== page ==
One of the challenges in talking about Italian fashion to an American audience is that there are a large number of labels quite famous in Italy and across Europe that are practically unknown in the US. Unfortunately, Americans tend to lack respect for things about which their ignorant and, as a result, miss a great deal of fashion. Unless one lives in or frequently visits Vail, Beaver Creek, or Aspen, chances are you’ve never come across Simonetta Ravizza, for those are the only outlets in the US through which her clothes are sold. Why only sell in ski communities? Ravizza is, at its core, a furrier. Given that animal rights activists regularly target stores in LA and New York, those hitting the Colorado slopes provide a much more fur friendly environment in which to sell.
We also need to be aware that Simonetta is a third-generation designer. Her father, Giuliano, is credited for having made fur “affordably accessible.” He was quite famously kidnapped in 1980 and released only after the family payed an extreme ransom. Simonetta is the oldest of Giuliano’s three children and has been running the family business since her father’s death in 1992.
With all that background in place, Simonetta’s fall/winter collection is darker than usual. Yes, there’s lots of fur coats, which are typically dark anyway, but in previous seasons we’ve see Simonetta integrate bright splashes of color in her day and formal wear to keep things lively and attractive. Last year, it was bright red that kept everyone awake, and even when she wasn’t using eye-popping color Ms. Ravizza would maintain contrast with tans and other earth tone shades. This season, however, there is very little color anywhere. She does carry over the leopard print fabrics she started with her spring/summer collection, and she frequently uses those prints full length in both dresses and pants ensembles. Beyond the prints, though, the only other occasion of color with with a touch of plum in a few pieces. While they are nicely done, they are very subtle as though preferring to stand in the shadow.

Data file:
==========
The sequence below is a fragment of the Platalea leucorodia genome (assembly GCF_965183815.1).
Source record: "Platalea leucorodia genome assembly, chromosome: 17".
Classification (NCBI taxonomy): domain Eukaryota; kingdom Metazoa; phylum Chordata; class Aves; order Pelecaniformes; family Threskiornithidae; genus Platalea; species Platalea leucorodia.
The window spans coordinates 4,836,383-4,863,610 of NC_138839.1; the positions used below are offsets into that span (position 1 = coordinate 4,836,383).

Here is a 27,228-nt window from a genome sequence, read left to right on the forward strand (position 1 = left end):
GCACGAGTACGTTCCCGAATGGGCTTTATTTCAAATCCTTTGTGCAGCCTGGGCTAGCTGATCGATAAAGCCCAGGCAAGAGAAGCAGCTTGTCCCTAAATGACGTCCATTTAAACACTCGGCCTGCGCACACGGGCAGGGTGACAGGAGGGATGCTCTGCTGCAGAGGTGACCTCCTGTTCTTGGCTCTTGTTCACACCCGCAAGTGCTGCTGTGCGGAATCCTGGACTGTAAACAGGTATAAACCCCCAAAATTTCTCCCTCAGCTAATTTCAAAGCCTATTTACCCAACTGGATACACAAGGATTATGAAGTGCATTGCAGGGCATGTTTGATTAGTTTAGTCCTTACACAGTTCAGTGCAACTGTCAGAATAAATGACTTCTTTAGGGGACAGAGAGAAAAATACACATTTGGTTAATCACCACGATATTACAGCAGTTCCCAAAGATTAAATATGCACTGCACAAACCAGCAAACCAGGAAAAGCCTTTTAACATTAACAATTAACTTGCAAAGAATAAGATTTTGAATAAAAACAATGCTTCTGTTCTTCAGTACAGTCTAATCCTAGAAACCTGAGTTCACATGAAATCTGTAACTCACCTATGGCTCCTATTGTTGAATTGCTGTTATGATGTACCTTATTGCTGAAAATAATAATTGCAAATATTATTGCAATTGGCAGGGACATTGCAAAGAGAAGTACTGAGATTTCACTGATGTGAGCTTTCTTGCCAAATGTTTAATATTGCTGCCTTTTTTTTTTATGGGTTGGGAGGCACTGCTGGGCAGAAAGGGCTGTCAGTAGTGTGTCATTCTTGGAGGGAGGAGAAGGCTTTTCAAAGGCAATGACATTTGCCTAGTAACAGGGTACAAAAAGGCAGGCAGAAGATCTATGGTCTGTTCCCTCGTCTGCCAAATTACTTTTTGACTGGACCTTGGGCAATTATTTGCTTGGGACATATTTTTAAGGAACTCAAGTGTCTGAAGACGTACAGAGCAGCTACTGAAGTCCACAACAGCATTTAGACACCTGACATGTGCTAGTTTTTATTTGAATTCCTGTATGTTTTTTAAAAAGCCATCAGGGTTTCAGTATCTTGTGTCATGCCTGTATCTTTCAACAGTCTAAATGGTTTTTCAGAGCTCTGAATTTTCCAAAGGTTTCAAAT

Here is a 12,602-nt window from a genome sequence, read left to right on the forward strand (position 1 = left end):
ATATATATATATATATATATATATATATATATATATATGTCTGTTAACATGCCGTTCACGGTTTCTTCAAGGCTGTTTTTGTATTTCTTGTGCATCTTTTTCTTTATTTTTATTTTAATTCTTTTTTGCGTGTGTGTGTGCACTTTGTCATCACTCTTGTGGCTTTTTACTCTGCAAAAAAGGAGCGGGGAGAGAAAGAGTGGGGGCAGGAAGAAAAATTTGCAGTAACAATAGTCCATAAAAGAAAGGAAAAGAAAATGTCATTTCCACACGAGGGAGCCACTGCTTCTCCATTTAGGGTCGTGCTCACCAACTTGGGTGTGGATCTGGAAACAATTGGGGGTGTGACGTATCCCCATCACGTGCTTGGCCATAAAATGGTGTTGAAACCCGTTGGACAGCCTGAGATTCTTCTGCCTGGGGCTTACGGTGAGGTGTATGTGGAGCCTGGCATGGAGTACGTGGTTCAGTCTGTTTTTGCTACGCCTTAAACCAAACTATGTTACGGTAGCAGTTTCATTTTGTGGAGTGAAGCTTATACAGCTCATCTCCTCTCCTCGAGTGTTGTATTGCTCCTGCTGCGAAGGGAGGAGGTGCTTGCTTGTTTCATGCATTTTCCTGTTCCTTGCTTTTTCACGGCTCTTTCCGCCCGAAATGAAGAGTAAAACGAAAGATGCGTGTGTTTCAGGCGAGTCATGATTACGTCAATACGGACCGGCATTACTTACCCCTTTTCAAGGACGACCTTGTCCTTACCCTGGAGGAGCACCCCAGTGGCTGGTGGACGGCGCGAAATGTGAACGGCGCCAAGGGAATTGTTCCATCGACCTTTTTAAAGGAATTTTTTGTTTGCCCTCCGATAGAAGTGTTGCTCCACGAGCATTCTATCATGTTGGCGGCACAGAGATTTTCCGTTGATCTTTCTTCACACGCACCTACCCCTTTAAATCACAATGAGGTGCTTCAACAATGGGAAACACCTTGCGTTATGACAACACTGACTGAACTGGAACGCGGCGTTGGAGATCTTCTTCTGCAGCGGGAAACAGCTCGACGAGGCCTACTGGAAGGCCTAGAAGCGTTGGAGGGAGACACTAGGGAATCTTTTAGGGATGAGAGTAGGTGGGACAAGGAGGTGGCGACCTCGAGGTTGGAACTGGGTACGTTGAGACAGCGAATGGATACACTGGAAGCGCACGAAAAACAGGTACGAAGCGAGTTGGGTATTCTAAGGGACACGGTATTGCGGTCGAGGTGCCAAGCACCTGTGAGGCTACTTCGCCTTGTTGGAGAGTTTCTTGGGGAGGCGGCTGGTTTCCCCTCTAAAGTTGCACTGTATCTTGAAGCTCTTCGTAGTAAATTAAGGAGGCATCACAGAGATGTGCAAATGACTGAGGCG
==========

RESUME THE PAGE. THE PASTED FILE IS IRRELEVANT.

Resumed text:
What we see instead is perhaps more leather than ever and with that leather Simonetta seems to be taking a minimalist turn. Again, in contrast to previous seasons, there are not a lot of folds, cuts are along clean lines, and styling is excessively simple. Silhouettes are fuller than any we’ve ever seen from her, which likely makes the garments more comfortable and wearable, but is definitely a change, especially from the carefully tailored pants we’ve seen in previous collections. Thankfully, she’s also dropped some of the more questionable items from last year, such as the long-haired gloves that looked too much like one was wearing a Yeti.
Standing out in this collection are the few select hats. Simonetta usually does two or three per season and, in keeping with the simpleness of this collection, her hats this season are unadorned and simple, which is actually a very good thing for a hat. The broad-brimmed fur hat is a unique look, but the Russian-styled muff hat is likely to be ubiquitous across Europe next winter.
Fall/Winter 2014 has the appearance of being a transitional collection for Simonetta Ravizza. I will be anxious to see if she continues down this minimalist path and, if so, where it will take her come spring.